CHANGES COMING? Finchem has been noncommittal on potential tweaks to the FedEx Cup system, and yesterday he offered slightly conflicting statements on where changes can be expected. At his press conference he said, “I don't feel compelled as we sit here today to change anything about this system. I want to hear players explain to me what their concerns are, what they would like to see happen, why it's better, and then we have a process.” But in an interview taped yesterday for Golf Channel’s “Golf Central,” he added, “Everybody says, ‘Are you going to tweak the system?’ Probably, but the fundamentals are working” (THE DAILY).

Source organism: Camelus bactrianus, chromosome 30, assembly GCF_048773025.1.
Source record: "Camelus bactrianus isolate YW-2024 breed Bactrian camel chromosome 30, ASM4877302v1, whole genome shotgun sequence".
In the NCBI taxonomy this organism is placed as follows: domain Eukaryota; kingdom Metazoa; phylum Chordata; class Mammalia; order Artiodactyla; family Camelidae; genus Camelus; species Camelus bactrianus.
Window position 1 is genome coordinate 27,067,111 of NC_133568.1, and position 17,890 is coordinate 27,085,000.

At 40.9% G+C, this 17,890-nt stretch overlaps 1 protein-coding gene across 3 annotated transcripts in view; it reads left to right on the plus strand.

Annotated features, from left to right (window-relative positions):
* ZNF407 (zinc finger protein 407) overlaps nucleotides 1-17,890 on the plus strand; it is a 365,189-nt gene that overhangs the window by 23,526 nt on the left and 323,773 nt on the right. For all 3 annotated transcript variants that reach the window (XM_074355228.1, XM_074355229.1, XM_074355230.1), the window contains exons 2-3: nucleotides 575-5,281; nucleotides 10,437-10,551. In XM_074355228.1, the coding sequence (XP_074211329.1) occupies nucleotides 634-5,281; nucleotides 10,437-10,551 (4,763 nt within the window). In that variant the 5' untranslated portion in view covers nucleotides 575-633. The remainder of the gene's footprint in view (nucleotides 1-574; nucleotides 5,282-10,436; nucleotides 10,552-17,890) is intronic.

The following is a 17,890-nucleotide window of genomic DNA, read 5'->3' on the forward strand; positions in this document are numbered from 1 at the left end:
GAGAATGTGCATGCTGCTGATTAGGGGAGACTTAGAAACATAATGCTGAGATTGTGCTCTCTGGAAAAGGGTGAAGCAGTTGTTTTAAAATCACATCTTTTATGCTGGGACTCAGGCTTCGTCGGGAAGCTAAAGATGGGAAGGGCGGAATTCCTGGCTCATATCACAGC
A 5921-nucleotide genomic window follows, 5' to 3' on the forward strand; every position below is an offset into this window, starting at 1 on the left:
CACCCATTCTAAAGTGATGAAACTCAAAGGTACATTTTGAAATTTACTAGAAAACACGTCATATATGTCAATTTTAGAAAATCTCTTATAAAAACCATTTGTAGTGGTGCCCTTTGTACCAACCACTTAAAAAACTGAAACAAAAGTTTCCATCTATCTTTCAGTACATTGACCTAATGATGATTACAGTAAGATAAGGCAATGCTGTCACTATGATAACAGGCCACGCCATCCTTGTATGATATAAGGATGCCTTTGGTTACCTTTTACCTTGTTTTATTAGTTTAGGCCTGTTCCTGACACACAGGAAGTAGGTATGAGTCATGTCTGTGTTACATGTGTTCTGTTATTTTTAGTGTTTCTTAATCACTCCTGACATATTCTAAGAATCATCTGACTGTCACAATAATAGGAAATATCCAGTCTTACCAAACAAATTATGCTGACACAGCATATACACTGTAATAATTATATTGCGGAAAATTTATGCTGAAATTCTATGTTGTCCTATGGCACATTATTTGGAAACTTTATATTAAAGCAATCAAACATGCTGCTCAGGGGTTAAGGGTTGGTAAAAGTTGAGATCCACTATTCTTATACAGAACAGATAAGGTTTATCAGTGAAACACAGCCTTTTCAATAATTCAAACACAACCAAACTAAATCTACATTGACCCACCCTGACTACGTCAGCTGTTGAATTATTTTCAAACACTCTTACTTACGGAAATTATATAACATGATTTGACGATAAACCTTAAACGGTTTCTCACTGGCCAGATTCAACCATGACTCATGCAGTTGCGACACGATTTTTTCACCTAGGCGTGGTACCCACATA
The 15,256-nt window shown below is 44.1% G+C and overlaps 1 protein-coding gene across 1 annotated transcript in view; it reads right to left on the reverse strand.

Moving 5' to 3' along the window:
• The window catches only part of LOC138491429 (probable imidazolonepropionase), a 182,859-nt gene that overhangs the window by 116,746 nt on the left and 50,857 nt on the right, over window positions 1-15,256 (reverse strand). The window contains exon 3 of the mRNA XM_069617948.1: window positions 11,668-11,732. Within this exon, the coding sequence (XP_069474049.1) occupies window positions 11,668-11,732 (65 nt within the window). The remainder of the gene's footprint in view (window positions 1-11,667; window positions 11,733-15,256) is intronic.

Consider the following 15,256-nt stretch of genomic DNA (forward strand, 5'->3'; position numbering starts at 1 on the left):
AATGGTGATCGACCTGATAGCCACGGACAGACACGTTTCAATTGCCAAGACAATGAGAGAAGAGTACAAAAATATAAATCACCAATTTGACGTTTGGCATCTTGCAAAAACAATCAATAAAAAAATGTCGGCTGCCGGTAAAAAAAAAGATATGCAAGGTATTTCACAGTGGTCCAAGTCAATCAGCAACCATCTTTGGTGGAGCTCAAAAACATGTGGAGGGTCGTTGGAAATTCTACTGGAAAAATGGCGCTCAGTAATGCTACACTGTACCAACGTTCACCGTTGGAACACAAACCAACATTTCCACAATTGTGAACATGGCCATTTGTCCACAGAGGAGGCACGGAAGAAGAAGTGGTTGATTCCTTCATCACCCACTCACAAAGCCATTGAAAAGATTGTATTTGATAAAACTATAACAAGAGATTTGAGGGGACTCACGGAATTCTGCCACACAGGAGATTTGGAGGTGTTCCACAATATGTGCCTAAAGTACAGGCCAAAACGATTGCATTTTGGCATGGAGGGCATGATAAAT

REAX: In Chicago, Mike Downey writes under the header, “FedEx Fails To Deliver.” Downey: “If the golfers don’t treat it like a major, it’s a minor.” Golfer Aaron Oberholser said Woods and Mickelson “drive the Tour. And when they don’t play, the event is not the same thing” (CHICAGO TRIBUNE, 9/6). Also in Chicago, Tim Cronin wonders, “Is there a place on the calendar for [a four-week playoff]?” Woods: “There really isn’t. If the schedule is this short, there really isn’t” (DAILY SOUTHTOWN, 9/6). In Dallas, Bill Nichols writes Mickelson “made a statement” by skipping this week’s event that said, “Professional golfers are so pampered, they don’t mind damaging the inaugural FedEx Cup because it’s not exactly how they wanted it” (DALLAS MORNING NEWS, 9/6). In Orlando, Mike Bianchi asks Finchem, “Why should we care about your sport when your own golfers don’t? If ever a group of professional athletes deserved the scorn and the derision of the American working stiff, it is the golfers who have turned the [playoffs] into an indisputable end-of-the-season punch line” (ORLANDO SENTINEL, 9/6). But in Nashville, Joe Biddle writes, “Next year will be the litmus test. It will need more tweaking. Will the top stars commit to playing?” (Nashville TENNESSEAN, 9/6).